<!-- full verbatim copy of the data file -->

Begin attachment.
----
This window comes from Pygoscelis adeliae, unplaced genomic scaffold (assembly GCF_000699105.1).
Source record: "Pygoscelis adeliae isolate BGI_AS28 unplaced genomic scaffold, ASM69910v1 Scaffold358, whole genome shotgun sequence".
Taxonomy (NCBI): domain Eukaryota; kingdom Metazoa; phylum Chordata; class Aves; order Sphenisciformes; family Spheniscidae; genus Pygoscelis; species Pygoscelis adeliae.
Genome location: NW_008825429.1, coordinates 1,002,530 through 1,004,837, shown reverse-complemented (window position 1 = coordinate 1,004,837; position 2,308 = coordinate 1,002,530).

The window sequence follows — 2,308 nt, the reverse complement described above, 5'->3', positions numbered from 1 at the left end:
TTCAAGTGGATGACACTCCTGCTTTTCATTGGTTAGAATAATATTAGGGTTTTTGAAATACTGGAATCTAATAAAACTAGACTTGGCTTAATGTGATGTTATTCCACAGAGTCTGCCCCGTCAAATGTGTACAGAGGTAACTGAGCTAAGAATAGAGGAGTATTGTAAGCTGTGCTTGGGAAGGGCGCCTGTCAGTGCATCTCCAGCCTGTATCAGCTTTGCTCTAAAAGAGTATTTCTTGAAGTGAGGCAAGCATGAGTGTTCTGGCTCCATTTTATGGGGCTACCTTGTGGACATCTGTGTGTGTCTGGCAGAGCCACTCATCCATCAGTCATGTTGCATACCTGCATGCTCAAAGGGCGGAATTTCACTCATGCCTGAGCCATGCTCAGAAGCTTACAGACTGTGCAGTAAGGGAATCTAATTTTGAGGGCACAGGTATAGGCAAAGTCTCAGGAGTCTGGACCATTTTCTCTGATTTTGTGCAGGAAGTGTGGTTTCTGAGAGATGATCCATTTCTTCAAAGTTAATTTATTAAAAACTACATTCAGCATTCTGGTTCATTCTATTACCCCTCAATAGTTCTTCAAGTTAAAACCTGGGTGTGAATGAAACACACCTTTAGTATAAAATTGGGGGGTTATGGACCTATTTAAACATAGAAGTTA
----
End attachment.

This window comes from Pygoscelis adeliae, unplaced genomic scaffold (assembly GCF_000699105.1).
Source record: "Pygoscelis adeliae isolate BGI_AS28 unplaced genomic scaffold, ASM69910v1 Scaffold358, whole genome shotgun sequence".
Taxonomy (NCBI): domain Eukaryota; kingdom Metazoa; phylum Chordata; class Aves; order Sphenisciformes; family Spheniscidae; genus Pygoscelis; species Pygoscelis adeliae.
Genome location: NW_008825429.1, coordinates 1,002,530 through 1,004,837, shown reverse-complemented (window position 1 = coordinate 1,004,837; position 2,308 = coordinate 1,002,530).

The window sequence follows — 2,308 nt, the reverse complement described above, 5'->3', positions numbered from 1 at the left end:
TTCAAGTGGATGACACTCCTGCTTTTCATTGGTTAGAATAATATTAGGGTTTTTGAAATACTGGAATCTAATAAAACTAGACTTGGCTTAATGTGATGTTATTCCACAGAGTCTGCCCCGTCAAATGTGTACAGAGGTAACTGAGCTAAGAATAGAGGAGTATTGTAAGCTGTGCTTGGGAAGGGCGCCTGTCAGTGCATCTCCAGCCTGTATCAGCTTTGCTCTAAAAGAGTATTTCTTGAAGTGAGGCAAGCATGAGTGTTCTGGCTCCATTTTATGGGGCTACCTTGTGGACATCTGTGTGTGTCTGGCAGAGCCACTCATCCATCAGTCATGTTGCATACCTGCATGCTCAAAGGGCGGAATTTCACTCATGCCTGAGCCATGCTCAGAAGCTTACAGACTGTGCAGTAAGGGAATCTAATTTTGAGGGCACAGGTATAGGCAAAGTCTCAGGAGTCTGGACCATTTTCTCTGATTTTGTGCAGGAAGTGTGGTTTCTGAGAGATGATCCATTTCTTCAAAGTTAATTTATTAAAAACTACATTCAGCATTCTGGTTCATTCTATTACCCCTCAATAGTTCTTCAAGTTAAAACCTGGGTGTGAATGAAACACACCTTTAGTATAAAATTGGGGGGTTATGGACCTATTTAAACATAGAAGTTA